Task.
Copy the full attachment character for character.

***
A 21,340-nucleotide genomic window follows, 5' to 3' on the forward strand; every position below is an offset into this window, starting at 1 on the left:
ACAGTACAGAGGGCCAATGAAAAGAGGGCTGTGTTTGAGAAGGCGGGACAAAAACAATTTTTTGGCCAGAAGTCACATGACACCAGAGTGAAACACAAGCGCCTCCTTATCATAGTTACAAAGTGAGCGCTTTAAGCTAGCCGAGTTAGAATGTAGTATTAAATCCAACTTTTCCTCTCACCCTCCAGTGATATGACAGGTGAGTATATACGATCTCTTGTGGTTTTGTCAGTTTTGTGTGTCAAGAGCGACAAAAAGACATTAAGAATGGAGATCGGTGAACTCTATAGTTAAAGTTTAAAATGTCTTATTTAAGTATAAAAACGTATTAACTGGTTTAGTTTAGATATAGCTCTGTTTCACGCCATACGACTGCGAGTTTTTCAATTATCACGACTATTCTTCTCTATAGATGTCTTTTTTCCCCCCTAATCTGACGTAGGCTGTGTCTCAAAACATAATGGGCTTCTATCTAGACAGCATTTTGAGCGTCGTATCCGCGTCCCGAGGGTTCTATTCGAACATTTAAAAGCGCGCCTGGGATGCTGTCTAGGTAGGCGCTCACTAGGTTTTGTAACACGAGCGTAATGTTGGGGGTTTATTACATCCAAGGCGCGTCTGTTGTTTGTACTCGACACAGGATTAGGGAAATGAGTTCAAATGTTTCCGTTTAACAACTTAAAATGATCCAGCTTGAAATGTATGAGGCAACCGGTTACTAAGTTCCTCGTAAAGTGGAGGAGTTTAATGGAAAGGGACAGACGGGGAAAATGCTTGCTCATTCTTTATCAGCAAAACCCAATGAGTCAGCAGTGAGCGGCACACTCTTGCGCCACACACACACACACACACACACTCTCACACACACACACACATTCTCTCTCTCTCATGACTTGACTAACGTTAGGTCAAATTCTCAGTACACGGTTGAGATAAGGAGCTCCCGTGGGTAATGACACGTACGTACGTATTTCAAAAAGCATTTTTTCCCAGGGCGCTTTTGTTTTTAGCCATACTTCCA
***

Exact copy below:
A 21,340-nucleotide genomic window follows, 5' to 3' on the forward strand; every position below is an offset into this window, starting at 1 on the left:
ACAGTACAGAGGGCCAATGAAAAGAGGGCTGTGTTTGAGAAGGCGGGACAAAAACAATTTTTTGGCCAGAAGTCACATGACACCAGAGTGAAACACAAGCGCCTCCTTATCATAGTTACAAAGTGAGCGCTTTAAGCTAGCCGAGTTAGAATGTAGTATTAAATCCAACTTTTCCTCTCACCCTCCAGTGATATGACAGGTGAGTATATACGATCTCTTGTGGTTTTGTCAGTTTTGTGTGTCAAGAGCGACAAAAAGACATTAAGAATGGAGATCGGTGAACTCTATAGTTAAAGTTTAAAATGTCTTATTTAAGTATAAAAACGTATTAACTGGTTTAGTTTAGATATAGCTCTGTTTCACGCCATACGACTGCGAGTTTTTCAATTATCACGACTATTCTTCTCTATAGATGTCTTTTTTCCCCCCTAATCTGACGTAGGCTGTGTCTCAAAACATAATGGGCTTCTATCTAGACAGCATTTTGAGCGTCGTATCCGCGTCCCGAGGGTTCTATTCGAACATTTAAAAGCGCGCCTGGGATGCTGTCTAGGTAGGCGCTCACTAGGTTTTGTAACACGAGCGTAATGTTGGGGGTTTATTACATCCAAGGCGCGTCTGTTGTTTGTACTCGACACAGGATTAGGGAAATGAGTTCAAATGTTTCCGTTTAACAACTTAAAATGATCCAGCTTGAAATGTATGAGGCAACCGGTTACTAAGTTCCTCGTAAAGTGGAGGAGTTTAATGGAAAGGGACAGACGGGGAAAATGCTTGCTCATTCTTTATCAGCAAAACCCAATGAGTCAGCAGTGAGCGGCACACTCTTGCGCCACACACACACACACACACACACTCTCACACACACACACACATTCTCTCTCTCTCATGACTTGACTAACGTTAGGTCAAATTCTCAGTACACGGTTGAGATAAGGAGCTCCCGTGGGTAATGACACGTACGTACGTATTTCAAAAAGCATTTTTTCCCAGGGCGCTTTTGTTTTTAGCCATACTTCCA